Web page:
Senior Disney executives are reportedly bashing plans to reduce their salaries between 20 and 30 percent amid the Chinese coronavirus pandemic, with no firm date as to when the cuts would end.
Sources who spoke with The Hollywood Reporter said that the cuts affect executives at the VP, Senior VP, and Executive VP level. The executives lament that the salary cuts were decided unilaterally, have no specified end date, and they were given just two days to sign the amended contract.
Disney VP’s typically earn between $150,000 and $200,000 in base pay, sources told the trade publication, while an executive VP’s salary can reach as high as $700,000 depending on their role. Some VP’s can also receive Disney stock.
Mickey Mouse rides in a parade through Main Street, USA with Cinderella’s castle in the background at Disney World’s Magic Kingdom November 11, 2001 in Orlando, Florida. (Joe Raedle/Getty Images)
The executives reportedly said that although Chairman Bob Iger says he will not take any salary, his final earnings will likely remain unaffected because most of it comes from bonuses. Last year, for example, Iger’s base salary was $3 million, although he ended up earning $44.5 million in additional compensation. In the case of newly elevated CEO Bob Chapek, who has agreed to forego half his salary, his annual target bonus of $7.5 million and an annual long-term incentive grant of $15 million also remain intact.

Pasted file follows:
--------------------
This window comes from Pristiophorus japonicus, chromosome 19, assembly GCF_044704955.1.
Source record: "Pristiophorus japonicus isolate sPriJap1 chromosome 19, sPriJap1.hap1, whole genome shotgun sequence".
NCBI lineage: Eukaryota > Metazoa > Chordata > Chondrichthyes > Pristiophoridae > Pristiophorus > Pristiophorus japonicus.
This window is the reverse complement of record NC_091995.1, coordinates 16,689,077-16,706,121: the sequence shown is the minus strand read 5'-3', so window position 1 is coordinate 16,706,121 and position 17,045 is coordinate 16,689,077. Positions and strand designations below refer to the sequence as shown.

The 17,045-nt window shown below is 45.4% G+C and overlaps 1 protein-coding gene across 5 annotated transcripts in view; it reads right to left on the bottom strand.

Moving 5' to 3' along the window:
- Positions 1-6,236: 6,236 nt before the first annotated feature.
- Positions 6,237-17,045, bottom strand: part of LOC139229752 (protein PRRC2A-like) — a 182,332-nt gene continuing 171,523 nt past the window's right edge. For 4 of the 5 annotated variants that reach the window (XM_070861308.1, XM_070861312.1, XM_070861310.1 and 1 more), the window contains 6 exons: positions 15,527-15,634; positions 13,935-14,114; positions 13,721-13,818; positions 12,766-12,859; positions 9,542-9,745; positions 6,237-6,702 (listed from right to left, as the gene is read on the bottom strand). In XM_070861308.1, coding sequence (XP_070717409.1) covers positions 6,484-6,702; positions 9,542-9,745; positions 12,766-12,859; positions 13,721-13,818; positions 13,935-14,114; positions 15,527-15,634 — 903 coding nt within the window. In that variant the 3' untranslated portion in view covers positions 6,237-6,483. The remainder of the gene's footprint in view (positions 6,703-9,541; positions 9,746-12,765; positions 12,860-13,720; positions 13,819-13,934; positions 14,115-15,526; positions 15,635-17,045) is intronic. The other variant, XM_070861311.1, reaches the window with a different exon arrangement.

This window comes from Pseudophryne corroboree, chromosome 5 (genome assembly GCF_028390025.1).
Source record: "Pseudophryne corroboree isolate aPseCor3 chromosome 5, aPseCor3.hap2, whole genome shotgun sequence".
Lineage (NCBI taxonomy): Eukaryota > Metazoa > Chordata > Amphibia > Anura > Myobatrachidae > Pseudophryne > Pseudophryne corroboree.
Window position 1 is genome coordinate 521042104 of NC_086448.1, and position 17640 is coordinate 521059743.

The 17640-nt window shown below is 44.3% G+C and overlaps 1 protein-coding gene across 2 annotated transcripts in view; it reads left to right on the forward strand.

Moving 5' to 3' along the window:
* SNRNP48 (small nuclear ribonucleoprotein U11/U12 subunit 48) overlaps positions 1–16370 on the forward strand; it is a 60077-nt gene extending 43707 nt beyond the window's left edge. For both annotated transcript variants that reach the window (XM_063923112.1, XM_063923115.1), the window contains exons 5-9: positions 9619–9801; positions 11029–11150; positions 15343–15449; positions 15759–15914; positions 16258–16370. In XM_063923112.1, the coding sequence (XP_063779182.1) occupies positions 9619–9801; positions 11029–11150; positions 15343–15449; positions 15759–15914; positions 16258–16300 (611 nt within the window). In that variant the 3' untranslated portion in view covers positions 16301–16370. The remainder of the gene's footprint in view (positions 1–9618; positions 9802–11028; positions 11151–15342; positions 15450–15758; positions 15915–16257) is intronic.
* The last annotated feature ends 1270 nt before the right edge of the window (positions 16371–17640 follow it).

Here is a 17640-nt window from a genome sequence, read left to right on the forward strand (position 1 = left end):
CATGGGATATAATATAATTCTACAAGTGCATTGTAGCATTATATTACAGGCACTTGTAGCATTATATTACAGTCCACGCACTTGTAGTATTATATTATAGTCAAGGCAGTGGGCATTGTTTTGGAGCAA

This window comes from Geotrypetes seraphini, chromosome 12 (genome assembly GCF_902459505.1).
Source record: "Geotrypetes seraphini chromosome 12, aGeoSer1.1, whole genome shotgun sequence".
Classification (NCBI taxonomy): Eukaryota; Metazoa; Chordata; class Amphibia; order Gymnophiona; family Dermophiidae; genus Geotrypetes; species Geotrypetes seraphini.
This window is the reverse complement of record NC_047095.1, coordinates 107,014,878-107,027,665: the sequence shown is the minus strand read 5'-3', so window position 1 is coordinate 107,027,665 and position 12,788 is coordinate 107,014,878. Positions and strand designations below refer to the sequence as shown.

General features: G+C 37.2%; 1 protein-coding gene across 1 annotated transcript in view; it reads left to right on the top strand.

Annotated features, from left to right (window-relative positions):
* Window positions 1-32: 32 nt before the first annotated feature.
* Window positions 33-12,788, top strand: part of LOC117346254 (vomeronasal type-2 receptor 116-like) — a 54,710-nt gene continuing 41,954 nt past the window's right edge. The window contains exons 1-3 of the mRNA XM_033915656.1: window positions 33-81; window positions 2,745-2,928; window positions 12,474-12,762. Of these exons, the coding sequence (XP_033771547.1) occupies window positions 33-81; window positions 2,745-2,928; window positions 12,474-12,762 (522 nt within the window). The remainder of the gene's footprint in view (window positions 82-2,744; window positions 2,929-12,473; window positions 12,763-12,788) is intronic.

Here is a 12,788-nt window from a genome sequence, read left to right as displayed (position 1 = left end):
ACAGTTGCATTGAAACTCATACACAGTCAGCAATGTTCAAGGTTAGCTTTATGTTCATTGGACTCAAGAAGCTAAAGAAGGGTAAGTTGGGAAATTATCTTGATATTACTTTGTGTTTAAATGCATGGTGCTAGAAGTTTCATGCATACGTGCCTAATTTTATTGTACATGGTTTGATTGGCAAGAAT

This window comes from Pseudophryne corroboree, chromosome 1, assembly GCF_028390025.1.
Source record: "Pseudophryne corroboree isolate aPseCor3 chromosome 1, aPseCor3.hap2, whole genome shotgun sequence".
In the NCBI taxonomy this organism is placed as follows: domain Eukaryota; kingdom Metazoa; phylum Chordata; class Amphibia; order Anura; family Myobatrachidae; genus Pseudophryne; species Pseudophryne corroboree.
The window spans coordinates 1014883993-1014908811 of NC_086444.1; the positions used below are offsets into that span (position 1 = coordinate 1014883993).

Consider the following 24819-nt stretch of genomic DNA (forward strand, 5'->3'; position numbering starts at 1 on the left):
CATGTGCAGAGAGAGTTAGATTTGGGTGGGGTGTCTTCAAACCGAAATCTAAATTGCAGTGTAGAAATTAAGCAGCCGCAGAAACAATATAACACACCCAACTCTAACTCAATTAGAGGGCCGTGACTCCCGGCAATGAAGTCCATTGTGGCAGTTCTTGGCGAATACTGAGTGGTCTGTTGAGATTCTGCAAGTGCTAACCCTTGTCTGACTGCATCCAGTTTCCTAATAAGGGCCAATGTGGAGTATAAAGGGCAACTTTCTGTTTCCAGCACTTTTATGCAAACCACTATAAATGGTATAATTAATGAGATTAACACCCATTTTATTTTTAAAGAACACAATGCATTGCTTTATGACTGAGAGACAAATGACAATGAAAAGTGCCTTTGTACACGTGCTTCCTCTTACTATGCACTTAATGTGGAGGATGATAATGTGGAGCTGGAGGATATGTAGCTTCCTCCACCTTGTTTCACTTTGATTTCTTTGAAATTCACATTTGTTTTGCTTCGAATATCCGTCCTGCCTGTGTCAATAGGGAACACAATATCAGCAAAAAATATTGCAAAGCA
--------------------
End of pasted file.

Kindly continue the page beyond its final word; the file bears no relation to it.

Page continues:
Although the salary cuts are described as voluntary, THR notes that there is an expectation on executives to sign the new contracts, while those who refuse are likely to hurt their chances of future opportunities within the company and potential bonuses.
However, a Disney source dismissed the complaints, pointing out that the company will this month furlough tens of thousands of employees after shutting all its theme parks, stores, and studios. “Much of the company has ground to a halt because of this pandemic, and for these people to complain in the face of so much suffering in the world is just incredibly selfish and sad,” the source said.
In an email sent to employees by Chapek earlier this week, he cited the “unchartered waters” faced by the company as a result of the pandemic.
“As we navigate through these uncharted waters, we’re asking much of you and, as always, you are rising to the challenge and we appreciate your support,” he wrote. “Your dedication and resilience during this difficult time are truly inspiring and it gives me a renewed confidence that will we come through this crisis even stronger than before, we have so many times in our company’s history.”